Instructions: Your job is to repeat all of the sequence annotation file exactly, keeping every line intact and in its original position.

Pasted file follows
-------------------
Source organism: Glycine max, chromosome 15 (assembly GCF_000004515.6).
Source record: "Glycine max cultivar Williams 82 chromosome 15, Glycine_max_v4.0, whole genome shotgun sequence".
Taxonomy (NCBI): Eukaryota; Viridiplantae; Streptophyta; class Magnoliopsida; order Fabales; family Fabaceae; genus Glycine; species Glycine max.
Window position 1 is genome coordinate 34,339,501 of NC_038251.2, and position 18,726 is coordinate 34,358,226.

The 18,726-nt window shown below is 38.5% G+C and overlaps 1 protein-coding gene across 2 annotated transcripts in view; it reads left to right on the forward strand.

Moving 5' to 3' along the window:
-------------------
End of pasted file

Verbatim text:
Source organism: Glycine max, chromosome 15 (assembly GCF_000004515.6).
Source record: "Glycine max cultivar Williams 82 chromosome 15, Glycine_max_v4.0, whole genome shotgun sequence".
Taxonomy (NCBI): Eukaryota; Viridiplantae; Streptophyta; class Magnoliopsida; order Fabales; family Fabaceae; genus Glycine; species Glycine max.
Window position 1 is genome coordinate 34,339,501 of NC_038251.2, and position 18,726 is coordinate 34,358,226.

The 18,726-nt window shown below is 38.5% G+C and overlaps 1 protein-coding gene across 2 annotated transcripts in view; it reads left to right on the forward strand.

Moving 5' to 3' along the window: